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An abandoned German airfield
Unbroken silence within darkness.
“Is anyone with me? Philips? Rook? McCree? Goddammit, is anyone out there?”
Sergeant Raines tried to feel around the dark cockpit for the release hatch, or better yet, any sign of life. Had the two other planes also been shot down? Luckily a fire hadn't started or Raines would not have survived.
As he felt around, Raines could feel the broken shards from the cockpit window against coarse dirt below him. Their plane must be upside down wherever it may have landed in Germany. At least now he was sure how the dark plane was arranged. Maybe now he could see a way out.
The mission should have gone as planned: Fly in, retrieve Peter, and get out before sunrise. The Germans had surrendered earlier that year, and surely there were no left-over German troops still holding out. Was it the Soviets? How did they catch wind of the plan? A spy among us? Unlikely. Higher ups kept a close eye on the Corps for that kind of thing. Plus it was beat into our head right from basic training the consequences of double agency. Not to mention that the rewards for turning oneself in were far greater than anything the Soviets had to offer.
Peter must be important to the Soviets as well, or why else would they try to intercept us? Command seemed awful insistent we fly tonight. Peter must be one hell of a spy for the US to try and pull off a power move like this. Details were hazy and very hush-hush, but the big picture was this guy has some information on German war research that could prove invaluable for the US.
Raines could now see a faint light a few feet away where the AA shell had punctured through. Cautious, the sergeant drew his Colt and crawled to the hole. His ankle had been damaged after being flung around the plane. He eyed the moonlit landscape through a slit in the wall. No one in sight. He waited another few minutes for any sign of movement or sound. Radio silence.
Kicking down the door with his good leg, Raines crawled out of the debris onto the gravel outside, and a sudden stench wafted towards Raines' face. He was so taken aback by the scent his arms crumpled beneath him and his eyes watered. It was a rotting stench of human flesh, far worse than anything of his battles in the past. Balance regained, Raines raised up, eyeing his surroundings. No Russians, no Germans, but none of his fellow soldiers either.
On the other side of the plane was a seemingly abandoned bunker, worn and rusted from many hard fought battles of the past, but now lying still in this foggy airfield. The thick fog prevented Raines from spotting anything in any direction besides the bunker.
Maybe now was time to take a chance and find the others, he thought.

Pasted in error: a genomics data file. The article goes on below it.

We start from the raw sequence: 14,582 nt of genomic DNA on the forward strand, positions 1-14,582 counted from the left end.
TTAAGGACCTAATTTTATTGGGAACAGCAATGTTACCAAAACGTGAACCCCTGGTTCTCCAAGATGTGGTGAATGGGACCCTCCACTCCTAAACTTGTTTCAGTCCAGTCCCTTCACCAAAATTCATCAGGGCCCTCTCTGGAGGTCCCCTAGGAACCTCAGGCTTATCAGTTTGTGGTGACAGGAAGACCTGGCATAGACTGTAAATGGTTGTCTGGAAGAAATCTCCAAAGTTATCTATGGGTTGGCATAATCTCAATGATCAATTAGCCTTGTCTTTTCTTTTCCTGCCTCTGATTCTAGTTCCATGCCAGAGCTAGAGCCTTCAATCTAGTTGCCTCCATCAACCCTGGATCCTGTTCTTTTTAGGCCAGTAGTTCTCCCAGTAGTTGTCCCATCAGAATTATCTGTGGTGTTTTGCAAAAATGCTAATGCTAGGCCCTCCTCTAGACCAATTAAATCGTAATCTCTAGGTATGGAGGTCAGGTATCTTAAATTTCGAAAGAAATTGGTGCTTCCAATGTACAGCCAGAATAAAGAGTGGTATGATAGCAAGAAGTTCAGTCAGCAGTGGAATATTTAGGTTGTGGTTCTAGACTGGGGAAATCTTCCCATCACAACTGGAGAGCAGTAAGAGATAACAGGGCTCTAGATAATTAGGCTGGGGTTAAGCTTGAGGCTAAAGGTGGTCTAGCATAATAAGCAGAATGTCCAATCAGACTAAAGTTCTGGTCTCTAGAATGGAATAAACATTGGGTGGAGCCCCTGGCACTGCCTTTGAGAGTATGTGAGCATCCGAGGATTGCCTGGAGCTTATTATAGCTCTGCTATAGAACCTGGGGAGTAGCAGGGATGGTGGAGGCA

Only the wind.
“Philips, are you with me?!”
“McCree! Come on, anybody?!”
Thick fog and shadows
For what seemed like an eternity, only silence. Faintly from the bunker, a voice called out.
“Sarge! Come quick!”
The voice was coming from the bunker, and Raines could not quite catch whom the voice matched. He lifted himself on his good leg and began limping towards fellow life but stopped dead from the sound that came next.
It came like a long, drawn-out boom. Groans and yelps from far off, but loud and clear as day. A group of yellow-orange lights appeared in pairs deep in the fog. They started small and grew ever larger until the outline of the bodies became clear. Several dozen, around the size of grown men, with piercing orange eyes and a hellish moan stumbling across the field towards Raines.
Raines headed for the plane to find a gun with ammunition for the ambush, but the shambling bodies had gone into a full sprint, shoving each other away to try and get to him. Raines was forced deeper and deeper into the plane as the beasts piled into the tiny, cramped hole in the side of the wreckage. There was no route of escape and they pushed even further with each passing moment. Raines ran his hand along the walls to find what he was looking for. Finally, a compartment where rations were held. Raines desperately scooped the weeks and weeks worth of rations out and stuffed himself inside. He could barely fit his head in, being forced into the fetal position with his head in his lap. Raines shut the door in a panic and wedged the handle to keep it closed.
The sound of banging, crashing, groaning, and clawing were heard outside the compartment for the next hour. Raines had begun to panic internally from his claustrophobia, but his fear of the beasts that wished to reach him inside was far greater. Sweat and tears soaked the shaking man within the plane, trapped by an unknown evil.
From within his prison the soldier heard the faint sounds of gunfire outside. Surely that was his squadmates. They could kill the things outside, and finally this hell could be over. Or at the very least the beasts would leave to find the shooters, and he could make a break for it.
But the banging and screaming continued. Sergeant Raines stayed in that plane for 6 days before finding peace in death. He had water on him which lasted a short time, but the rations, only inches away from him, were beneath the feet of the dead, and thus, were nigh unobtainable. No one heard the screams of Raines' squad that night, except for the undead.